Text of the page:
*Source: Messy: The Power of Disorder to Transform Our Lives (Riverbed) by Tim Harford, Financial Times columnist.
“Omar was the same size as all the other kittens in his litter when he was taken home by his owner Stephy Hirst in 2013.”
“But now the 120cm (3 ft 11 in), 14kg (31 lb) Maine Coon from Melbourne, Australia, could be the world’s longest domestic cat.”
“Omar has also displayed a talent for opening doors, kitchen cupboards, shower screens and wardrobes.”
“Omar typically rises at 5:00 am, eats a couple of scoops of dry cat food for breakfast, lounges around the house, plays in the backyard, naps on the trampoline and eats raw kangaroo meat for dinner.”
Read the full article by the BBC’s Greg Dunlop , click here: http://www.bbc.com/news/world-australia-39931050
Research shows our brains are plastic, moldable and easy to please and despite sayings to the contrary, you can, in fact, teach an old dog (or cat) new tricks. But you have to give your brain a reason to get started.
Here are excerpts from the article:
“Our brains like treats, MRI scans are clear about that. The reward pathway involves several parts of the brain, including areas such as the prefrontal cortex. Food, water, sex and pleasurable activity light up these areas and travel around the brain. If you want to build a habit, make it fun.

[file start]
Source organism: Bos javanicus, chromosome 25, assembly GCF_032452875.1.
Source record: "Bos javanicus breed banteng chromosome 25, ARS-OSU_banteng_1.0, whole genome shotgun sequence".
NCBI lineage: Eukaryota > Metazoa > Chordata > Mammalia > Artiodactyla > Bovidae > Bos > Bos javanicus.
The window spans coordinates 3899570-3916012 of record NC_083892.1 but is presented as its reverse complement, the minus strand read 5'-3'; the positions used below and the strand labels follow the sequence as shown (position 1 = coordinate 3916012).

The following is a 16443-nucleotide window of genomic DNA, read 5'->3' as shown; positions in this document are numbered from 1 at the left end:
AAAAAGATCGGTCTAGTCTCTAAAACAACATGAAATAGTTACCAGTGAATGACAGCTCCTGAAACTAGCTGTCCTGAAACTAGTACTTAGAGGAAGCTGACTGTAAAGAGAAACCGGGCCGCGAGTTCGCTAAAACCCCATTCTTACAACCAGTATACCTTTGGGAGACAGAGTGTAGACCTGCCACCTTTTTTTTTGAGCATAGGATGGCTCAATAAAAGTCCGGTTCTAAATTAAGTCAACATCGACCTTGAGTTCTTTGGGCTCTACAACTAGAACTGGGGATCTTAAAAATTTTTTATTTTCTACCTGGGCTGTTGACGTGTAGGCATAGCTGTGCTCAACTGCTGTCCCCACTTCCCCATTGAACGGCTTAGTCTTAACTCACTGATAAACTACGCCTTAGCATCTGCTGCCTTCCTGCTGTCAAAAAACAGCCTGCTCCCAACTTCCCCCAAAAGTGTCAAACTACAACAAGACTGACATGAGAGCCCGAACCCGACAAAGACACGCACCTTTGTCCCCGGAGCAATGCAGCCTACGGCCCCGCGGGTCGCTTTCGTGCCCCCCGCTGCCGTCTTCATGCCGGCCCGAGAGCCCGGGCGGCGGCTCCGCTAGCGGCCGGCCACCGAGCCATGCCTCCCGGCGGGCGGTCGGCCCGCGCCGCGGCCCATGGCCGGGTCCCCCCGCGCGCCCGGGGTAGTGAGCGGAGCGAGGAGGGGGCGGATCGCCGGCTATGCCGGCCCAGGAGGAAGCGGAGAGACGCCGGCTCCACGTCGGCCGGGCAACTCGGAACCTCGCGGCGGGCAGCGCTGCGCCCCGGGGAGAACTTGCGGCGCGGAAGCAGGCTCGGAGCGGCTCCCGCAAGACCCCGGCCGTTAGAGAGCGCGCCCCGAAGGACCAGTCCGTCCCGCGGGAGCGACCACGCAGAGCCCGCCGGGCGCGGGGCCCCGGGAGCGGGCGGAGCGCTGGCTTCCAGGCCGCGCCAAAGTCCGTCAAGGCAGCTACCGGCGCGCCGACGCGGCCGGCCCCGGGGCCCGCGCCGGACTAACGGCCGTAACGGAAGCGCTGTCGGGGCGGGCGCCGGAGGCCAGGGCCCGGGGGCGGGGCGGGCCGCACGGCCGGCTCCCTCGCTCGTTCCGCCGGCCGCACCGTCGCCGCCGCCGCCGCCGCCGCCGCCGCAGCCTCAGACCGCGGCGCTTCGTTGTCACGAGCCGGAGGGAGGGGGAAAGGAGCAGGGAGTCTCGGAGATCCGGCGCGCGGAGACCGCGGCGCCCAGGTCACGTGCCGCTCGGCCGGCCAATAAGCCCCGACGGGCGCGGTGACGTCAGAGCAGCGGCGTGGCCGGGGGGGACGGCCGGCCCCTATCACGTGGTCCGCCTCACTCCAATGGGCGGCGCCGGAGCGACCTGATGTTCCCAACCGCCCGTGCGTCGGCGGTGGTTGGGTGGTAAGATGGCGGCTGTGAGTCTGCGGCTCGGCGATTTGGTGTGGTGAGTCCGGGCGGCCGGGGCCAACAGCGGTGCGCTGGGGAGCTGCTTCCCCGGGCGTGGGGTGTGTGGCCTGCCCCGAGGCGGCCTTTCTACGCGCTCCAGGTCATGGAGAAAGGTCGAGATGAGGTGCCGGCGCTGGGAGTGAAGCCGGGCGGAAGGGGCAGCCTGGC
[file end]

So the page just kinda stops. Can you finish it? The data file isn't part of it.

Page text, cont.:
“Overall, recent brain scans show that certain areas of the brain light up when a new behavior is started, and the most effective way to keep the areas lit and happy is through rewards. Otherwise, we’re programmed to be lazy and efficient.”
“In the past year, neuroscientists and psychologists have teamed up to study habit learning and how the brain reacts to new behaviors. They’ve found that some neurons, the cells that fire information across our brain and tell us what to do, are linked to motivation, reward association and habit learning.“
“When we like a new action, our brain pumps out feel-good chemicals such as dopamine and serotonin, and we’re more likely to repeat the action to get the same pleasurable response.”
“Just like Pavlov’s dog, if we can motivate ourselves to repeat an action with a reward several times, we can potentially make it stick. And if we lump two or three of those habits together, they can cascade in the brain and lead to the likelihood of sticking with several good habits at once. Hey, even monkeys can learn how to build habits through repetition without much instruction, Brown University and Massachusetts Institute of Technology researchers reported.”
1. Make a Plan for 2 months . . . or longer!
Figure out what works for you, and don’t get discouraged by what seems to be common knowledge. Pop culture has promulgated the idea that it only takes 21 days, or 3 weeks, to form a new habit, but research shows that, depending on the person and habit, changes can take two months or longer.
“To figure out which cravings are driving particular habits, it’s useful to experiment with different rewards,” which may take days or weeks, Charles Duhigg writes in The Power of Habit. “During that period, you shouldn’t feel any pressure to make a real change … think of yourself as a scientist in the data collection stage.”